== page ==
Justin Holland, 16, a junior at Marysville High School is in FFA, likes raising cattle with his dad and just recently had dinner with the president of Niger.

Justin Holland, 16, a junior at Marysville High School is in FFA, likes raising cattle with his dad and just recently had dinner with the president of Niger.

"It was really cool," Holland said about his dinner with Mahamadou Issoufou, Niger's president.

Holland did more than just have dinner with the president; he talked with him about how to increase food trade in Niger.

Holland was one of six Ohio high school students to be chosen from among 100 applicants to go to the Global Youth Institute hosted by the World Food Prize Foundation. He got there by writing an essay about genetically modified crops.

In September, Holland and 39 other students presented their essays at the eighth annual Ohio Youth Institute at The Ohio State University.

When he got the call that he was chosen, he said it took a while to realize what was going on.

"I was in shock," he said. "It never really set in until we landed in Iowa."

That is when he saw security details for the many dignitaries attending the World Food Institute. The sight of so many police officials made the experience real for Holland.

While at the conference, he had to present his essay to several experts, including professors from Ohio State University, Texas A&M and Iowa State.

"I was so nervous," Holland said.

After his presentations, he said, the professors talked with him about how to improve on his topic, genetic engineering in crops

He said he chose that topic after his agriculture class conducted a study of Dr. Norman E. Borlaug, who received the Nobel Peace Prize for a lifetime of work to feed the hungry.

Holland says that study and his own research convinced him he would like to pursue a career in genetically modified crops.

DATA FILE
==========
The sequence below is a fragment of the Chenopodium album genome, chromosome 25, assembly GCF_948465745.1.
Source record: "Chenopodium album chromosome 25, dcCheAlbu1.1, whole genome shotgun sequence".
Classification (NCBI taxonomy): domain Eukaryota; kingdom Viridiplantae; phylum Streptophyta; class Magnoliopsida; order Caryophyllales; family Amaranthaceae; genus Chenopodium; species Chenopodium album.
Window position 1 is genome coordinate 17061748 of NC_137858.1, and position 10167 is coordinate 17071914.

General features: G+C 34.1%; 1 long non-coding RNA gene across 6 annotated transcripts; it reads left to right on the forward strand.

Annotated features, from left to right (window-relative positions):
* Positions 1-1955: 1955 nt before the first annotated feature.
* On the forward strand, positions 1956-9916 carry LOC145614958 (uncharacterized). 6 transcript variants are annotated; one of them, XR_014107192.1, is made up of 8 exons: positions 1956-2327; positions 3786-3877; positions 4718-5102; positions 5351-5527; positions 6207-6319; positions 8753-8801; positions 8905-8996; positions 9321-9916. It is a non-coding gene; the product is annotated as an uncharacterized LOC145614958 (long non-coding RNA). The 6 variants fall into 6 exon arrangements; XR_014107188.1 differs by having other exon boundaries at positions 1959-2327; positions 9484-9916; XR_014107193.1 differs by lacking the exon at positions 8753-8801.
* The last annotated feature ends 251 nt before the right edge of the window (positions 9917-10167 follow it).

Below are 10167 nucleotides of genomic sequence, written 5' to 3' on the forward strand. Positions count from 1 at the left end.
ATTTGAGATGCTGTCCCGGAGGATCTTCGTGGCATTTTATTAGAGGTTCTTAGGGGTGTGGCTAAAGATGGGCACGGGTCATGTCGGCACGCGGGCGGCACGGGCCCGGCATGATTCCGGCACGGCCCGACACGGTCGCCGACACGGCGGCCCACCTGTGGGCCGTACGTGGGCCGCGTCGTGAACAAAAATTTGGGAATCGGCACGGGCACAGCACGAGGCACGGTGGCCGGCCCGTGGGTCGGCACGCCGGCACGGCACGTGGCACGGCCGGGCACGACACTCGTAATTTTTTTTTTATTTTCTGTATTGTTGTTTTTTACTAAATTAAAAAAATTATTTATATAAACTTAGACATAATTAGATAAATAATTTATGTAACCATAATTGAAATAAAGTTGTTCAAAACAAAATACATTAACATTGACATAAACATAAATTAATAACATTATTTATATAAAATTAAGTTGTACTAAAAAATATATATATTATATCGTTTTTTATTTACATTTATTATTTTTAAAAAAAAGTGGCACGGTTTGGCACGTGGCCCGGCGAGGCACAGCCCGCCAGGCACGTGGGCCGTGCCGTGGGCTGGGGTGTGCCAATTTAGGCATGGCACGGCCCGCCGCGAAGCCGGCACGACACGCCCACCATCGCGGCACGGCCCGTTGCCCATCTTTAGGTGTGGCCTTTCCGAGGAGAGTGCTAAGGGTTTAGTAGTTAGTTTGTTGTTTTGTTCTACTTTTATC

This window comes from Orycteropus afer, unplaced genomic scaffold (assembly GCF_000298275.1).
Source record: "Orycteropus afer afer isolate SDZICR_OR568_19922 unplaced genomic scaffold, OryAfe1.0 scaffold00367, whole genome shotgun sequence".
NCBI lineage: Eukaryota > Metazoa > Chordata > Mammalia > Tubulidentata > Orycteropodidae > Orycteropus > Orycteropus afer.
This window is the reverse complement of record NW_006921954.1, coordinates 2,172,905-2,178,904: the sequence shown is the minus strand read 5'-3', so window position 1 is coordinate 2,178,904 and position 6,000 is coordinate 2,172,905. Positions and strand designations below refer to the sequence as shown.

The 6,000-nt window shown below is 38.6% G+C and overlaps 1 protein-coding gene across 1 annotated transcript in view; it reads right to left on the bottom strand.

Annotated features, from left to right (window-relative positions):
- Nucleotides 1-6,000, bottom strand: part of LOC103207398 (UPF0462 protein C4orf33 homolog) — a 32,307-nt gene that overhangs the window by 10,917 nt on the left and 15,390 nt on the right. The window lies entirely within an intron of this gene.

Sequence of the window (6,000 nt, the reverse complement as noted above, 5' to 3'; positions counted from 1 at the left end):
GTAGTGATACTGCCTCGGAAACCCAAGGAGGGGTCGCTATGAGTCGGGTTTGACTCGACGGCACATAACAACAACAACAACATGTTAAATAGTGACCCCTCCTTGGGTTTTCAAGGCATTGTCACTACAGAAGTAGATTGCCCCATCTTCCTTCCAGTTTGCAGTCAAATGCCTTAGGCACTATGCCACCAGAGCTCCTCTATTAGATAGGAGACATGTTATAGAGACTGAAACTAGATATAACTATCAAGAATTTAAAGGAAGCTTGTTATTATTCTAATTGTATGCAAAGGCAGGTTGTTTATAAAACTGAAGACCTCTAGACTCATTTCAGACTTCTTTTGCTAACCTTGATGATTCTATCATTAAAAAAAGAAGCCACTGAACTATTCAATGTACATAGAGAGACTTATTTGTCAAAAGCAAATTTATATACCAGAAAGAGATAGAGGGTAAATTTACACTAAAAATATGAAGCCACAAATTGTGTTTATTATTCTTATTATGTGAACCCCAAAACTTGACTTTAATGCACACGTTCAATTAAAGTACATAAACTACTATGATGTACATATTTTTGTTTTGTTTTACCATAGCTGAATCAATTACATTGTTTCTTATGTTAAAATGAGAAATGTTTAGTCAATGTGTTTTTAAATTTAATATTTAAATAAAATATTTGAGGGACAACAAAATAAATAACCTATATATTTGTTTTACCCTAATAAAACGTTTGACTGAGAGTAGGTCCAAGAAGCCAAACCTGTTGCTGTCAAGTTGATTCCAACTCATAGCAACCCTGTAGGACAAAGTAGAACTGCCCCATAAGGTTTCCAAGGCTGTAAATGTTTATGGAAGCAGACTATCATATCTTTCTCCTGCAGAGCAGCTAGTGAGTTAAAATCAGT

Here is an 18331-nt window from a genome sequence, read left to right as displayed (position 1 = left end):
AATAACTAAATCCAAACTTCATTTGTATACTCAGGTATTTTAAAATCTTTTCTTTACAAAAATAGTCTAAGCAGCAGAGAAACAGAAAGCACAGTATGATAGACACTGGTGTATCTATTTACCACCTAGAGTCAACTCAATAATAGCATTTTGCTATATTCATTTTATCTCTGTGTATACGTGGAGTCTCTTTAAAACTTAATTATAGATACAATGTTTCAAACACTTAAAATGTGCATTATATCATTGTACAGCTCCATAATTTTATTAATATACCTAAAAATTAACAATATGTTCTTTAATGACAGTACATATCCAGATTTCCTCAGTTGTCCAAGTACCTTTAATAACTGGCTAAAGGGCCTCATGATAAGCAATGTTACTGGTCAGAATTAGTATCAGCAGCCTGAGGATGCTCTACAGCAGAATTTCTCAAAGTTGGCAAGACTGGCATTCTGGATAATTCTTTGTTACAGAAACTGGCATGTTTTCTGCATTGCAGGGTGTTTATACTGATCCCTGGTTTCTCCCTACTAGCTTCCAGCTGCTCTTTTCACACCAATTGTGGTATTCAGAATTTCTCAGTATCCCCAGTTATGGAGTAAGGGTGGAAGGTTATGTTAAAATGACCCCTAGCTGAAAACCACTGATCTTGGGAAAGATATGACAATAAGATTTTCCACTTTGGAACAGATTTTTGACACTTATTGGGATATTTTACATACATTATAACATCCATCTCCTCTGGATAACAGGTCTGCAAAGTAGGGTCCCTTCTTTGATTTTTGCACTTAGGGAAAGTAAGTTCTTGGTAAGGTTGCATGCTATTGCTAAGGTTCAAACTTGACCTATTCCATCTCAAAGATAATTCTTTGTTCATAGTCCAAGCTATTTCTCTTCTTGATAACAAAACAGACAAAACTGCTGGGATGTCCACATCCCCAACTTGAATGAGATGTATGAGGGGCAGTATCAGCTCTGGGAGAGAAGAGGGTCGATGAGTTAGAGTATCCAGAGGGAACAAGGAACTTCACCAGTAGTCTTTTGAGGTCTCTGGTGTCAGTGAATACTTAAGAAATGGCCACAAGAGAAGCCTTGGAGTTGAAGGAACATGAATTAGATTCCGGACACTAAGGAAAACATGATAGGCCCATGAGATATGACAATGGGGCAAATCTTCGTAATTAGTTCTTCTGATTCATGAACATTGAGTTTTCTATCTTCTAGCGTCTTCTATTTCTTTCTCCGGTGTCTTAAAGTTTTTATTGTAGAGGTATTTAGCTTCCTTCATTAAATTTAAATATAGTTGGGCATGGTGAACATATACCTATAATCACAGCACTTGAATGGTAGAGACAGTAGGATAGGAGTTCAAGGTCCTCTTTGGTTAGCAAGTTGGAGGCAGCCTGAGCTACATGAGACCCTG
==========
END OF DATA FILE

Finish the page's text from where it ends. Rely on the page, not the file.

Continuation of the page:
He said President Issoufou liked his idea but said it would not work because the European market will not accept genetically modified food, thus making trade options limited. But he said the countries in the deserts of Africa do need to do something to produce crops that are more resistant to drought conditions.

Holland and the other five Ohio students joined more than 200 high school students and teachers from across the United States and other countries at the international symposium that was attended by more than 600 leaders from 65 countries.

In three days, he said, he shared 10 lunches and dinners with scientists and dignitaries.

"You can just have a normal conversation," he said. "They're actually really nice."

He said any future students who think they might like to attend the Iowa event "have to be willing to spend a lot of time working on the essay. It's really detailed."

Holland said the Global Youth Institute was life-changing for him.

"It was one of the best experiences I've had and it changed my career path," he said.